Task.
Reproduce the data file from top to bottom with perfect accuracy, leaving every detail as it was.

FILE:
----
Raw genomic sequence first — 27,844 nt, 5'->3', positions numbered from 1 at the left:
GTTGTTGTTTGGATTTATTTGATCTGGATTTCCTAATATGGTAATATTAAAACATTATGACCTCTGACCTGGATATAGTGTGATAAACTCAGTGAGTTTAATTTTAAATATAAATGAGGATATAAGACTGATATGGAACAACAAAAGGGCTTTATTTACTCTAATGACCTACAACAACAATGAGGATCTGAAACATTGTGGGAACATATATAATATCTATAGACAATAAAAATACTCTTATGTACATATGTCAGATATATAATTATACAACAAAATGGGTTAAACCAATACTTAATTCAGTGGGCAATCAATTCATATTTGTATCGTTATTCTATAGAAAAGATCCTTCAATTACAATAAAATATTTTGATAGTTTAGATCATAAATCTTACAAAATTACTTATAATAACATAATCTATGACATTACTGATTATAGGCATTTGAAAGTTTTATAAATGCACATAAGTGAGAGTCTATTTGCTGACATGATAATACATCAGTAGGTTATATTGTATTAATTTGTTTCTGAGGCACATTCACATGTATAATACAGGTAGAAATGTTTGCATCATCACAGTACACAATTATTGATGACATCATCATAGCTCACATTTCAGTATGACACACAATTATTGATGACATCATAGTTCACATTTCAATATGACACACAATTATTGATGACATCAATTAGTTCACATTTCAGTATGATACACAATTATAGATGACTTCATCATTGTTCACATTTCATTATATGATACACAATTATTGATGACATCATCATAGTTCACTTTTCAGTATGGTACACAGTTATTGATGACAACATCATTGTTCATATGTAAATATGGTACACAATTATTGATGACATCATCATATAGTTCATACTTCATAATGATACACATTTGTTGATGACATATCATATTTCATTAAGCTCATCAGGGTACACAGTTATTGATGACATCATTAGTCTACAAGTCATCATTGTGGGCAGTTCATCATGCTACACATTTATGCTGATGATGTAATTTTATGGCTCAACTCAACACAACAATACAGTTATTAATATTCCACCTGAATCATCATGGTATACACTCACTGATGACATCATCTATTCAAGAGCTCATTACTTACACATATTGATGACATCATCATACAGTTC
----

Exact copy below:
Raw genomic sequence first — 27,844 nt, 5'->3', positions numbered from 1 at the left:
GTTGTTGTTTGGATTTATTTGATCTGGATTTCCTAATATGGTAATATTAAAACATTATGACCTCTGACCTGGATATAGTGTGATAAACTCAGTGAGTTTAATTTTAAATATAAATGAGGATATAAGACTGATATGGAACAACAAAAGGGCTTTATTTACTCTAATGACCTACAACAACAATGAGGATCTGAAACATTGTGGGAACATATATAATATCTATAGACAATAAAAATACTCTTATGTACATATGTCAGATATATAATTATACAACAAAATGGGTTAAACCAATACTTAATTCAGTGGGCAATCAATTCATATTTGTATCGTTATTCTATAGAAAAGATCCTTCAATTACAATAAAATATTTTGATAGTTTAGATCATAAATCTTACAAAATTACTTATAATAACATAATCTATGACATTACTGATTATAGGCATTTGAAAGTTTTATAAATGCACATAAGTGAGAGTCTATTTGCTGACATGATAATACATCAGTAGGTTATATTGTATTAATTTGTTTCTGAGGCACATTCACATGTATAATACAGGTAGAAATGTTTGCATCATCACAGTACACAATTATTGATGACATCATCATAGCTCACATTTCAGTATGACACACAATTATTGATGACATCATAGTTCACATTTCAATATGACACACAATTATTGATGACATCAATTAGTTCACATTTCAGTATGATACACAATTATAGATGACTTCATCATTGTTCACATTTCATTATATGATACACAATTATTGATGACATCATCATAGTTCACTTTTCAGTATGGTACACAGTTATTGATGACAACATCATTGTTCATATGTAAATATGGTACACAATTATTGATGACATCATCATATAGTTCATACTTCATAATGATACACATTTGTTGATGACATATCATATTTCATTAAGCTCATCAGGGTACACAGTTATTGATGACATCATTAGTCTACAAGTCATCATTGTGGGCAGTTCATCATGCTACACATTTATGCTGATGATGTAATTTTATGGCTCAACTCAACACAACAATACAGTTATTAATATTCCACCTGAATCATCATGGTATACACTCACTGATGACATCATCTATTCAAGAGCTCATTACTTACACATATTGATGACATCATCATACAGTTC